Employment Tribunal cases brought under the Part Time Workers Regulations jumped from 530 cases in the year to March 2010 to 1,600 cases in the year to March 2011.
EMW explains that the increase in claims can be attributed to growing dissatisfaction from workers who were forced to take part-time hours as part of cost-cutting measures implemented by businesses to cope with the recession.
Louise Holder, partner at EMW, commented: “After the economic downturn, many employees were given no option but to take part-time hours. Some workers now feel that because of their reduced hours they have missed out on possible promotions and other benefits and so are now looking for reasons to bring their employer to an employment tribunal.”
According to EMW, the kind of claims part time workers might make include:
* Receiving lower hourly pay than their full-time equivalents
* Not being considered for promotions that are offered to full-time staff
* Not having access to the same benefits, such as company cars
* Being considered for dismissal ahead of full-time staff
* Not having the same entitlement to holiday/sick leave as full-time staff
Louise Holder said: “Traditionally employers treated part-time workers less favourably as they had less protection in law, and were sometimes seen as less a part of the team compared to full time employees.
“The Part Time Workers Regulations were introduced to change this and give part-time employees the same protection and rights, pro-rated where appropriate, as full -ime-colleagues with equivalent contracts.”
The majority of the cases that were brought under the Part Time Workers Regulations in 2010/11 came from workers in the private sector, but EMW says that there will be an increase in cases from public sector employees as the public sector adopts similar cost-cutting measures.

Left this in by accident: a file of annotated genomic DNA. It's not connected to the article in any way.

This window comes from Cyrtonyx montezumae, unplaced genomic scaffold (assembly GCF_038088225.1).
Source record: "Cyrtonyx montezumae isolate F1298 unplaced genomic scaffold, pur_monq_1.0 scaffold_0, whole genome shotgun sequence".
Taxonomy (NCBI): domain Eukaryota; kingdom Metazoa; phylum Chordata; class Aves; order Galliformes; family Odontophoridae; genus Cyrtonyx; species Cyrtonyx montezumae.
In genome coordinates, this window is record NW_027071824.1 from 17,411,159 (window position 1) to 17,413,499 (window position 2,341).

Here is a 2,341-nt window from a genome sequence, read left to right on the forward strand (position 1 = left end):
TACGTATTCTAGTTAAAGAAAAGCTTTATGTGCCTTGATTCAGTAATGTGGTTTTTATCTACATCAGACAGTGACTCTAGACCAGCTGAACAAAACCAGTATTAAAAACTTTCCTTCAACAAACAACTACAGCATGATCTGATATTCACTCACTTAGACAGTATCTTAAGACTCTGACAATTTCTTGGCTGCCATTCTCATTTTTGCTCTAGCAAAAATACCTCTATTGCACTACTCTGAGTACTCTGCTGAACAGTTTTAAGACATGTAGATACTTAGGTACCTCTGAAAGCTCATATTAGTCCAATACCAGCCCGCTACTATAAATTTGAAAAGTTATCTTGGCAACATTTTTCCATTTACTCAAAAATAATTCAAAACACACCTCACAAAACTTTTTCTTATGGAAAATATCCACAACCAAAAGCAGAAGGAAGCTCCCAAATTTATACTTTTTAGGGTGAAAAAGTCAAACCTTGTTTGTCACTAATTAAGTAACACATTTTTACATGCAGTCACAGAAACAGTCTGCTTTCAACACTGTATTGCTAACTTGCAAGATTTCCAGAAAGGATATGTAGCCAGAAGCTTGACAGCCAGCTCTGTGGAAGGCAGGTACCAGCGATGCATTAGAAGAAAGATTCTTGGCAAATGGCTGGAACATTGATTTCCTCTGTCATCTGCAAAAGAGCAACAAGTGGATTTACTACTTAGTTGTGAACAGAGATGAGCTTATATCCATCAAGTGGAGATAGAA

Louise Holder said: “The boom we are now seeing in part-time worker employment tribunal cases is partly down to the massive expansion in the part-time workforce prompted by the wave of private sector cost cutting in response to the recession.
“But it may also suggest that some employers are selecting part-time employees when it comes to making redundancies and other permanent cost reductions first.”
EMW says that the new Agency Workers Directive (AWR) legislation, which came into force in the UK on October 1 2011, is also likely to swell the part-time workforce as employers start to see permanent part time staff as a cheaper option than temporary staff.
Louise Holder commented: “The AWR means that temporary workers will have comparable rights to full-time workers after 13 weeks of employment.
“A recent report estimated that the cost to companies of providing equal benefits to temporary workers will be Ã‚Â£1.3bn per year – or Ã‚Â£1,775 on average per worker.
“Businesses may now prefer to hire permanent part-time staff rather than temporary staff, because their cost overheads will be lower. This means that the number of part-time workers employed in the UK will remain high even if we see significant improvements in the economy.”